"In other words, a material has to fail before action is taken."

Worn or faulty entertainment-system wiring surrounding highly flammable material led to a fire which is believed to have downed the doomed jetliner. The TSB spent $57 million on the agency's largest ever investigation and its 338-page final report came out in the spring of 2003.

Seymour criticized the failure of regulators to develop a "test regime that evaluates aircraft electrical wire failure characteristics under realistic operating conditions."

Seymour also called for a systematic approach to preventing fires during flights; one that would comprehensively identify fire zones, implement fire detection systems, provide fire-suppression equipment and systems, and require appropriate training.

Wendy Tadros, chair of the TSB, said actions have been taken in a number of areas, including raising awareness among flight crew to land immediately when there's smoke of an unknown origin. As well, all new aircraft now come with two-hour cockpit voice recorders, Tadros said Friday.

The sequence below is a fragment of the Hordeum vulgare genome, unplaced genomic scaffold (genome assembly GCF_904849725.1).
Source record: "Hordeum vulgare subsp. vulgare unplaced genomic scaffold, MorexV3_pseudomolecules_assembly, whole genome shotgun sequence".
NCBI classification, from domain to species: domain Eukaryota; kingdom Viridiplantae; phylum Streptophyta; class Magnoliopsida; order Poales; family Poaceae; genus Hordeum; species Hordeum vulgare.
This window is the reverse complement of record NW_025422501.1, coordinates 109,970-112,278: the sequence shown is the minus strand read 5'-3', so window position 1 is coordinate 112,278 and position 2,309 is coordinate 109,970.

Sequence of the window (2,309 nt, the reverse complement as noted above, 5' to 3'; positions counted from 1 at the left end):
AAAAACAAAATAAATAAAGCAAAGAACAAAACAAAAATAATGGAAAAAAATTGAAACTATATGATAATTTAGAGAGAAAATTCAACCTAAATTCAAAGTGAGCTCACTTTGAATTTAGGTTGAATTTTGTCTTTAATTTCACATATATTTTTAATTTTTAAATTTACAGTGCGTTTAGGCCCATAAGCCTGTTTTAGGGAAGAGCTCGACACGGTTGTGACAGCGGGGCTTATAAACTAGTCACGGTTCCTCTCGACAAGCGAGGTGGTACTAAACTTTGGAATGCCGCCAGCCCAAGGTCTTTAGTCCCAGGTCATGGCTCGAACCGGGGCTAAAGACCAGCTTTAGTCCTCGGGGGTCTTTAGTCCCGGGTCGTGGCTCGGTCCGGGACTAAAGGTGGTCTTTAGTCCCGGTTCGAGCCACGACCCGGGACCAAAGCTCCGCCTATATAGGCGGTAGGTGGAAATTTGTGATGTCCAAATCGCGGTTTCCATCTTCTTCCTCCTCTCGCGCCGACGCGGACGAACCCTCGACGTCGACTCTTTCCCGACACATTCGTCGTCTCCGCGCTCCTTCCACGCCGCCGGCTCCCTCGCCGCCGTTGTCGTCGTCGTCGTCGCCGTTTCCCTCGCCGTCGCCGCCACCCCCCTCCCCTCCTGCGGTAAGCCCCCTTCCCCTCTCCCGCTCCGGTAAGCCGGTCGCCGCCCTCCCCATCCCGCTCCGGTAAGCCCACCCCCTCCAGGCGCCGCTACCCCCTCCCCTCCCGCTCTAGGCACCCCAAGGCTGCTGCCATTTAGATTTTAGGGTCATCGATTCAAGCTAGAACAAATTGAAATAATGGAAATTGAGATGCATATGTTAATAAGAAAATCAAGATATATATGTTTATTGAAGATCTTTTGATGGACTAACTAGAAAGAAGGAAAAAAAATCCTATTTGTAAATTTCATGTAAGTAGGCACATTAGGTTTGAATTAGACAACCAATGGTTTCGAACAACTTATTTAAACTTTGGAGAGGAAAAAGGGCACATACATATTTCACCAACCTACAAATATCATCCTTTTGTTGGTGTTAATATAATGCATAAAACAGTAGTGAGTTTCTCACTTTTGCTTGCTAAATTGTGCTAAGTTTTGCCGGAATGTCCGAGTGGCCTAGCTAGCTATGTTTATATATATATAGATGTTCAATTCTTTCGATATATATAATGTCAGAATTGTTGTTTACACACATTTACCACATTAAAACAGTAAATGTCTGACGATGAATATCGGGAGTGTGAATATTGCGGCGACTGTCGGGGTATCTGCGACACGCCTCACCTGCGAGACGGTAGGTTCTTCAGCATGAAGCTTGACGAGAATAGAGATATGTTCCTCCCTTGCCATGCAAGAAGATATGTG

"There are still some areas where we'd like to see further improvements," she said.

Tadros acknowledged that as the 10th anniversary of the crash approached, distraught families who had lost members would once again be questioning what actions had been taken since the tragedy. "I think as a result of this thorough investigation, aviation safety has certainly been advanced," she said. "There's still more work to be done, but it's certainly been advanced."

Greg Phillips, an aviation safety consultant with insurance firm Willis Global Aviation in Washington, D.C., said anytime a large-scale investigation such as the Swissair review is carried out, regulatory authorities should carefully consider its conclusions and proposals.

http://www.canada.com/windsorstar/news/story.html?id=40...2a1f67599cb3&k=13661
 
Posts: 2567 | Location: USA | Registered: Sun April 07 2002Reply With QuoteReport This Post